Recently, we looked into why keydown is the only keyboard event we need when building web apps. Today, let’s look at an issue that manifests itself to users by looking like a ghost in the machine: cursor jumping.
Maybe you’ve seen the issue: A user is typing along – clickety clack clickety clack – and then BAM! The cursor jumps to the the front, the end, or somewhere betwixt. Not only is it confusing, it’s maddening!
It looks like this:
To interact with this issue in real-time check out this jsfiddle:
In this post, we’re going to look at what cursor jumping is, why it happens, and some strategies for avoiding it altogether.
What’s going on with cursor jumping?
Cursor jumping is simply when the cursor jumps from one location to another, unexpectedly, while the user is typing into a text field. It may be an single line text field (via a
<input type=text />), a multi line text field (via a
<textarea></textarea>), or a WYSIWYG text area (via a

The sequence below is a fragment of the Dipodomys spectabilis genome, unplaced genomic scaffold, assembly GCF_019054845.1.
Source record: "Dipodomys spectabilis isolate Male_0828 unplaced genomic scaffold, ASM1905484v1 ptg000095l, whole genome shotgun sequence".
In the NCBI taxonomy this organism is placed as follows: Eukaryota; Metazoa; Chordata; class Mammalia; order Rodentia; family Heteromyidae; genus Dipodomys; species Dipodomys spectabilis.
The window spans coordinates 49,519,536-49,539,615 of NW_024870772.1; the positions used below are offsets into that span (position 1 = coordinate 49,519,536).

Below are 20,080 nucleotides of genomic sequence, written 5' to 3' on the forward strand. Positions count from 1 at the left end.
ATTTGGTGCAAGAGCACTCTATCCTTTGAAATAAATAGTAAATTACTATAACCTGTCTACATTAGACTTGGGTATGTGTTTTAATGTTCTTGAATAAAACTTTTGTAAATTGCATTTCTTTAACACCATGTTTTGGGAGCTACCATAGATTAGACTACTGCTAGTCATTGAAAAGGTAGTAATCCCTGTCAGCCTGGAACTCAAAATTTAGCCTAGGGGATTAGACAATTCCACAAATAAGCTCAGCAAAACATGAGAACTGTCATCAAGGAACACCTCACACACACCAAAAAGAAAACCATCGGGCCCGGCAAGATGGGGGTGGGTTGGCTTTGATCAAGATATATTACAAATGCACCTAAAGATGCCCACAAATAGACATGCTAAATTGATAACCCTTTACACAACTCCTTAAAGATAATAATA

<div contenteditable=true ></div>). It usually happens when the app is programmatically setting/changing the value of the text field in a
Let’s take a brief look at what happens when the value of a text field is set.
Programmatically changing the text field value resets its cursor position
When a user types in a text field the cursor position moves right along with their expectations, one character at a time. Contrarily, when code programmatically changes the value of a text field the browser resets the cursor position. In fact, in some browsers, ahem Safari , the cursor position is reset even when the value is unchanged.
Fortunately, browsers are consistent with where cursor positions go when they are reset:
- Single line text fields (via
<input type=text />resets the cursor to the end of the text field.
- Multi line text fields (via
<textarea></textarea>resets the cursor to the end of the text field.
- WYSIWYG text fields (via
<div contenteditable=true></div>: resets the cursor to the beginning of the text field.
Let’s say that we were working on an application that masks vowels. Any time a vowel is typed we want to replace with an asterisk. We could quickly and easy tackle this behavior in a
keyup event handler. It’s not robust, but it’s enough to get the job done: